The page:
According to the latest from Nielsen, African Americans, Women, and Southerners talk and text the most in the United States. African Americans run up more than 1,300 minutes a month on average, followed by Hispanics at 826 minutes, Asian/Pacific Islanders at 692 minutes, and Whites at 647 minutes each month.
African Americans and Hispanics also text the most. Hispanics send and receive around 767 SMS messages a month while African-Americans send and receive around 780 – significantly more than Asians/Pacific Islanders (384 texts a month) and Whites (566 texts a month). The voice and text results are compiled from one year (April 2009-March 2010) of mobile usage data gathered by the The Nielsen Company, which analyzes the cellphone bills of more than 60,000 mobile subscribers each month in the United States.
While African Americans in general make heavy use of their basic cell phone features, Women also stand out as a power user group. Women talk 22% more than their male counterparts, coming in at 856.3 minutes a month compared to men’s 666.7. They dominate in texting as well, using an average of 601 SMS messages a month compared to 447 used by the average American male.
As it might be expected, teens (<18) completely rule texting. They use 2,779 SMS messages on average each month. The 18-24 crowd is next in line, but only uses 1,229 messages per month on average. The 25-34 crowd comes in at 592, 35-44 at 441, and grandma and grandpa are probably sending and receiving less than 234 text messages each month.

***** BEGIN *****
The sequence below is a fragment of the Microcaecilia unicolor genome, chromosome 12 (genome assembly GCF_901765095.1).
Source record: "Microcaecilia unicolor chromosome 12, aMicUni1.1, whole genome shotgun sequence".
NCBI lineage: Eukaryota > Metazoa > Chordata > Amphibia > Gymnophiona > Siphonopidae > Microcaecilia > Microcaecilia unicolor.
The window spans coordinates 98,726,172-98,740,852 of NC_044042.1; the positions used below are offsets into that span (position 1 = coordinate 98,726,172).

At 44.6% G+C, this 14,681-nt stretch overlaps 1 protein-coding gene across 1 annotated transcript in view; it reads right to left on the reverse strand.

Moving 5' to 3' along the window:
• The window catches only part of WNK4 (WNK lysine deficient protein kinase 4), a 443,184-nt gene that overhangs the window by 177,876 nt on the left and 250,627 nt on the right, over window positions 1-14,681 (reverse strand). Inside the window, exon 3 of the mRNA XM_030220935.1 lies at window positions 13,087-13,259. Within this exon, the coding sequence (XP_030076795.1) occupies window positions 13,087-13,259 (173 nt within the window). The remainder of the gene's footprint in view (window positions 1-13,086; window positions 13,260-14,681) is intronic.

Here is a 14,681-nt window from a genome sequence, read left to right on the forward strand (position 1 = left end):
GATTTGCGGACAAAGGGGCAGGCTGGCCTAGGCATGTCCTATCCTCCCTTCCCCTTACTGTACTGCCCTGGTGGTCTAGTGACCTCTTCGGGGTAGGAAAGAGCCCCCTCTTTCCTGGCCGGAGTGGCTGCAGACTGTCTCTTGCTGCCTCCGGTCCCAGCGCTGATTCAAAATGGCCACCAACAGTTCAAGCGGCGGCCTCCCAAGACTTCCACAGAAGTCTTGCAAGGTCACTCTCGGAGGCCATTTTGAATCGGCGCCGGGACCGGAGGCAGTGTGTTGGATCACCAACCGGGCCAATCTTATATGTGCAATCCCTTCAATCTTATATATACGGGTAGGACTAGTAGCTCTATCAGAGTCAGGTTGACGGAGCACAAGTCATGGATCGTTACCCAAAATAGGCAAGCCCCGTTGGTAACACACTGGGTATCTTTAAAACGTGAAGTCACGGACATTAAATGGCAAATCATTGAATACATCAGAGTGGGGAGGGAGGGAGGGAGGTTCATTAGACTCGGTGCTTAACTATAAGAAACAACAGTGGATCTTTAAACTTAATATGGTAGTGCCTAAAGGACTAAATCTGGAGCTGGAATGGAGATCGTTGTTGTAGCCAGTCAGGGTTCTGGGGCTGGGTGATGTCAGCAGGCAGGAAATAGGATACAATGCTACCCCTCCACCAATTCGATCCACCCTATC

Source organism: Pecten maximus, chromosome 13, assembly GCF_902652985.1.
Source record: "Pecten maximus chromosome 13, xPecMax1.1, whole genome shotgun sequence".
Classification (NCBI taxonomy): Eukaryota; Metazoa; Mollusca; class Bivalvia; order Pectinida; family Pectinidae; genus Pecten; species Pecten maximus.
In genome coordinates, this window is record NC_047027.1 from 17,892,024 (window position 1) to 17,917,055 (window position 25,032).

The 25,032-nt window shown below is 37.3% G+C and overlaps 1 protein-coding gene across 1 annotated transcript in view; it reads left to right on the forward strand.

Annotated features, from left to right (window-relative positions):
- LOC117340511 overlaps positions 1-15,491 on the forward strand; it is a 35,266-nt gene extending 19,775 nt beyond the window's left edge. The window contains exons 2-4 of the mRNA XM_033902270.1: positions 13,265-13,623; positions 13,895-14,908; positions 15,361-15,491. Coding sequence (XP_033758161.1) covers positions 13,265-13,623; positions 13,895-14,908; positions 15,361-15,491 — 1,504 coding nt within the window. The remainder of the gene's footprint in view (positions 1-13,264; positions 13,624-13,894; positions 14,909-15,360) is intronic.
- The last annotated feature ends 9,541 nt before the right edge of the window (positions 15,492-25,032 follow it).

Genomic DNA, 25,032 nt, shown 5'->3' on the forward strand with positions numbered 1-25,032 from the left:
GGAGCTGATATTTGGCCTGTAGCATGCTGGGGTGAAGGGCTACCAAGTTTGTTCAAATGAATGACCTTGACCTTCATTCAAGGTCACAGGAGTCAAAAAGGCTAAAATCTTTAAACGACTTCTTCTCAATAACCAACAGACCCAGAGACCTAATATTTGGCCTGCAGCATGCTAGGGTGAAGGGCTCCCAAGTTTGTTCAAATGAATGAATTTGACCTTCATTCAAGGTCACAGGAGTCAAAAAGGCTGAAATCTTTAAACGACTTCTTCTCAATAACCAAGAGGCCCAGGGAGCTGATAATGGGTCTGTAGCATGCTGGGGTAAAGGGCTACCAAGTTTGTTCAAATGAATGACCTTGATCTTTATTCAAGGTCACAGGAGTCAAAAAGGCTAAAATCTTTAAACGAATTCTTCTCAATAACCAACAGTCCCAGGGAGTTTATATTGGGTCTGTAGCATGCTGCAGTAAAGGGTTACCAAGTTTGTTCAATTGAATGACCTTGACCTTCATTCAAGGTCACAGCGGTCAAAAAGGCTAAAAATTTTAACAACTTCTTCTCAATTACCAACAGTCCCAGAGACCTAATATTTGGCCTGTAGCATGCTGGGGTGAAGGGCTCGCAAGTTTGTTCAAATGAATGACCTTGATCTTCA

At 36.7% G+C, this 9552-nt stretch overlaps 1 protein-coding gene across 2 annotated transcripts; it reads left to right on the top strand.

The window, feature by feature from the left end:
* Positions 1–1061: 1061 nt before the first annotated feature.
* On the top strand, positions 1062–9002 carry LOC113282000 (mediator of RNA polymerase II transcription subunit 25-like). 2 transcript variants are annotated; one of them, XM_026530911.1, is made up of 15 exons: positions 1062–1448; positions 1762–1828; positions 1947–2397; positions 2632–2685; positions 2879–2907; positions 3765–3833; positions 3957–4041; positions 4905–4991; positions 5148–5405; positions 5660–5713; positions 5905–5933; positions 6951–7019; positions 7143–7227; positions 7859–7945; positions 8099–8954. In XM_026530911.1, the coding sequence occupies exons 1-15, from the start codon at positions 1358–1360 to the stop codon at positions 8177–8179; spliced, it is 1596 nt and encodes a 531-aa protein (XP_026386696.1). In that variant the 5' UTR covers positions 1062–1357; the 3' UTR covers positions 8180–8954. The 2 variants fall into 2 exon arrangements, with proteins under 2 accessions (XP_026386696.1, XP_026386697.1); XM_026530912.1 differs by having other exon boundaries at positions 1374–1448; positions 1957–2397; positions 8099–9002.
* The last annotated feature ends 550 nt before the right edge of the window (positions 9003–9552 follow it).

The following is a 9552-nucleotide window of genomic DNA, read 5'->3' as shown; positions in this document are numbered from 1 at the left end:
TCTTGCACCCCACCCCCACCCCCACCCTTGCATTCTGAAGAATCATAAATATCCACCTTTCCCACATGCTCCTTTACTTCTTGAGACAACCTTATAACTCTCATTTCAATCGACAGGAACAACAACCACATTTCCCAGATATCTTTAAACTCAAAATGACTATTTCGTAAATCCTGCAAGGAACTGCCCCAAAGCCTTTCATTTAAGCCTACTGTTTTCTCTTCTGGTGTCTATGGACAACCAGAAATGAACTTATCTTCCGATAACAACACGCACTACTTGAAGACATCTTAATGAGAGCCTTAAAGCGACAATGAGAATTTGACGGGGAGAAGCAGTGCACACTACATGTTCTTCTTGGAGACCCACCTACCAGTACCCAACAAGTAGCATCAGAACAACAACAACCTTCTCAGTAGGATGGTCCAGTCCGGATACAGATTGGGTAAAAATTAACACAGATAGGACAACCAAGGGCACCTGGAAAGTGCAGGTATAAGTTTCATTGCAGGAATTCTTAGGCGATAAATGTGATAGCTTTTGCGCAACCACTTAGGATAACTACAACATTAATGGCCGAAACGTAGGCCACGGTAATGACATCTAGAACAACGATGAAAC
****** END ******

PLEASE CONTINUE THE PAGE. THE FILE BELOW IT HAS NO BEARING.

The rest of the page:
This data is important for a number of reasons. If you’re trying to get people organized, mobilized, or keep them informed, you have to know the best ways to reach them. There is a reason no one under 30 listens to voicemail you left them.
This is also one of the reasons why there are so many black people on Twitter, if you missed the point. Even as some data suggests that African Americans are heavy mobile data users as well, it is imperative that we do not ignore talking and texting as options for communication. This is important whether you’re trying to run a business or start a movement.
It’s about lowering the bar to accessibility. One could argue that Twitter owes much of its success and growth to the fact that they supported SMS early on. No need for a special app or a data plan. It just worked on everything from the latest smartphone to the free Nokia with the monochrome screen. On the flip side, because so much of our community is into texting, Twitter and other platforms for SMS remain relevant and useful.